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*'''After 28 February 1861''' search the appropriate Colorado counties (at first [[Conejos County, Colorado Genealogy|Conejos]], [[Costilla County, Colorado Genealogy|Costilla]], [[Fremont County, Colorado Genealogy|Fremont]], and [[Huerfano County, Colorado Genealogy|Huerfano]]).<br>
  
 
Colorado eventually turned former New Mexico land into parts of these modern Colorado counties:  
 
Colorado eventually turned former New Mexico land into parts of these modern Colorado counties:  
  
*'''Mora County became: ''' extreme west [[Baca County, Colorado|Baca]], southwest [[Bent County, Colorado|Bent]], southern [[Custer County, Colorado|Custer]], [[Huerfano County, Colorado|Huerfano]], [[Las Animas County, Colorado|Las Animas]], southern [[Otero County, Colorado|Otero]], and southern [[Pueblo County, Colorado|Pueblo]] counties  
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*'''Mora County became: ''' extreme west [[Baca County, Colorado Genealogy|Baca]], southwest [[Bent County, Colorado Genealogy|Bent]], southern [[Custer County, Colorado Genealogy|Custer]], [[Huerfano County, Colorado Genealogy|Huerfano]], [[Las Animas County, Colorado Genealogy|Las Animas]], southern [[Otero County, Colorado Genealogy|Otero]], and southern [[Pueblo County, Colorado Genealogy|Pueblo]] counties  
*'''Taos County became: ''' [[Alamosa County, Colorado|Alamosa]], extreme southeast tip of [[Archuleta County, Colorado|Archuleta]], [[Conejos County, Colorado|Conejos]], [[Costilla County, Colorado|Costilla]], central [[Hinsdale County, Colorado|Hinsdale]], northeast [[Mineral County, Colorado|Mineral]], [[Rio Grande County, Colorado|Rio Grande]], southern [[Saguache County, Colorado|Saguache]], and far east central [[San Juan County, Colorado|San Juan]] counties
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*'''Taos County became: ''' [[Alamosa County, Colorado Genealogy|Alamosa]], extreme southeast tip of [[Archuleta County, Colorado Genealogy|Archuleta]], [[Conejos County, Colorado Genealogy|Conejos]], [[Costilla County, Colorado Genealogy|Costilla]], central [[Hinsdale County, Colorado Genealogy|Hinsdale]], northeast [[Mineral County, Colorado Genealogy|Mineral]], [[Rio Grande County, Colorado Genealogy|Rio Grande]], southern [[Saguache County, Colorado Genealogy|Saguache]], and far east central [[San Juan County, Colorado Genealogy|San Juan]] counties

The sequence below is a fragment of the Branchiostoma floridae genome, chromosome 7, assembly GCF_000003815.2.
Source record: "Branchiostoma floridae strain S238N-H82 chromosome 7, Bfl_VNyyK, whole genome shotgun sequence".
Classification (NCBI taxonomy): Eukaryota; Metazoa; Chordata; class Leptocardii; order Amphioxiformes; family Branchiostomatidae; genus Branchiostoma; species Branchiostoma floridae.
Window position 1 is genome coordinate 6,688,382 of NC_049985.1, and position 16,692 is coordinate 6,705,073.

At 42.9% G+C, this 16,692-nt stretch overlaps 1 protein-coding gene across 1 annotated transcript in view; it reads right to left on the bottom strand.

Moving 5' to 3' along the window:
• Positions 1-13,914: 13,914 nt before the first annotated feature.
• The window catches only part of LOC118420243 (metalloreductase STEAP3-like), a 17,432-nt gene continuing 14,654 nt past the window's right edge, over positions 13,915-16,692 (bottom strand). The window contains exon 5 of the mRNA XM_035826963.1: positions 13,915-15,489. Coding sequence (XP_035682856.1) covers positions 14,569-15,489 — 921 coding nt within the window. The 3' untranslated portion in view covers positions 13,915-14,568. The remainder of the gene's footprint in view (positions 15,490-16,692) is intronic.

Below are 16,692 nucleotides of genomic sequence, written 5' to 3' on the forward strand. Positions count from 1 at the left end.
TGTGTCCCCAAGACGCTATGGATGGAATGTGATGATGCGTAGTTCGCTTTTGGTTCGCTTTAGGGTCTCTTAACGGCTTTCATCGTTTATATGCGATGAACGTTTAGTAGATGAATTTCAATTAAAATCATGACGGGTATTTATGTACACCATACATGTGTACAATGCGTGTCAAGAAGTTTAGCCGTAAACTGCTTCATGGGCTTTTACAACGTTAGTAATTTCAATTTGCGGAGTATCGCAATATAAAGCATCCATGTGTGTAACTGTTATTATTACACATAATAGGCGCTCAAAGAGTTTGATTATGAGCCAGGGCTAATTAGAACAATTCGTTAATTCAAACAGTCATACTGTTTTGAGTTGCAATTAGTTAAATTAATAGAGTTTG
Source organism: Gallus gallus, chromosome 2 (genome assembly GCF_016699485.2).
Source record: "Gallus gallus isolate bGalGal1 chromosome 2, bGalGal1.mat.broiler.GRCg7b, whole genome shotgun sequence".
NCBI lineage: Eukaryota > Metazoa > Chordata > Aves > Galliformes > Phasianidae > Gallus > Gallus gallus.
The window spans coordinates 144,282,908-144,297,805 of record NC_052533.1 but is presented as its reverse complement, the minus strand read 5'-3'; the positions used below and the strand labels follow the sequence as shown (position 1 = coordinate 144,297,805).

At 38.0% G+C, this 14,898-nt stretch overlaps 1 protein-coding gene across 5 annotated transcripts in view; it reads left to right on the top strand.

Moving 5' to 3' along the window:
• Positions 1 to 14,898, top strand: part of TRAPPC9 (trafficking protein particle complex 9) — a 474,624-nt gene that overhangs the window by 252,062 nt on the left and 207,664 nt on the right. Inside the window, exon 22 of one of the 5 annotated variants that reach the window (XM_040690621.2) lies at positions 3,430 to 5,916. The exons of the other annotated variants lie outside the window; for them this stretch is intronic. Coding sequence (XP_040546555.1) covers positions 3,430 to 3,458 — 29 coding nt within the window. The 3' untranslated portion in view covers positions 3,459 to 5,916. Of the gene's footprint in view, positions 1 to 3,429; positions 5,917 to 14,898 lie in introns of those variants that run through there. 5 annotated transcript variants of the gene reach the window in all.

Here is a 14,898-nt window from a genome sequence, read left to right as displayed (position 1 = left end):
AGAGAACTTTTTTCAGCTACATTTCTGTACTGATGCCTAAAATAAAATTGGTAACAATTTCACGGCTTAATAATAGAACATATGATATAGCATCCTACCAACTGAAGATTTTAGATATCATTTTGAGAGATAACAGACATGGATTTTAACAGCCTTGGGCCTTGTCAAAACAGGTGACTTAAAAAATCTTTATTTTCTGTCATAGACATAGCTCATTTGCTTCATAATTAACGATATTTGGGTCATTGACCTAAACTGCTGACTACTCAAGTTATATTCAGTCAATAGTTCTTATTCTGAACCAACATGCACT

=== References  ===
 
=== References  ===
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{{Arizona|Arizona}} {{Colorado|Colorado}} {{Nevada|Nevada}} {{New Mexico|New Mexico}}  
 
{{Arizona|Arizona}} {{Colorado|Colorado}} {{Nevada|Nevada}} {{New Mexico|New Mexico}}  
 
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[[Category:Extinct Counties of Colorado]] [[Category:New_Mexico_Counties]]
[[Category:Colorado_counties]] [[Category:New_Mexico_counties]]
 

Latest revision as of 18:20, 11 May 2017

United States
Colorado
Taos County
Taos and other counties in New Mexico Territory in 1852.
The southern part of present-day Colorado east of the Continental Divide was the northern part of Taos County, New Mexico Territory from its creation in New Mexico Territory in 1846 until 1861 when it was one of the four pieces of other territories used to create the new Colorado Territory.[1]
  • 22 September 1846 - Taos County was established as one of seven original New Mexico counties under Kearny's Code of Laws for the occupied Mexican territory.[2]
  • 9 January 1852 - All New Mexico counties were redefined. Taos County was extended west to the California border including land in present day Arizona and Nevada.[3] [4]
  • 1 February 1860 Mora County, New Mexico Territory was erected from the eastern part of Taos County including part in present-day southern Colorado.[1]
  • 28 February 1861 The northern parts of Taos and Mora counties, formerly New Mexico Territory, were transferred to the newly created Colorado Territory.[5]
Colorado 1860 map.png
A few of the earliest settlers in what is now southern Colorado may have conducted their county business such as recording land deeds in Taos via the Santa Fe Trail. For records of residents in what later became southern Colorado, check:

Colorado eventually turned former New Mexico land into parts of these modern Colorado counties:

References

  1. 1.0 1.1 Handybook for Genealogists: United States of America, 9th ed. (Logan, Utah: Everton Pub., 1999), 274. At various libraries (WorldCat); FHL Book 973 D27e 1999.
  2. Kearny's Code 1846, "Courts and Judicial Powers,” secs. 5-7/p. 49; Abel, Map #2; Coan, 252; Williams, 108-109
  3. N.M. Terr. Laws 1851, 1st assy., 2d sess. /p. 291
  4. Original Counties of New Mexico Territory (map) at http://www.nmgs.org/Graphics/nmcoun-orig.jpg (accessed 9 August 2011).
  5. Wikipedia contributors, "Colorado Territory" in Wikipedia: the Free Encyclopeida at http://en.wikipedia.org/wiki/Colorado_Territory (accessed 19 June 2012).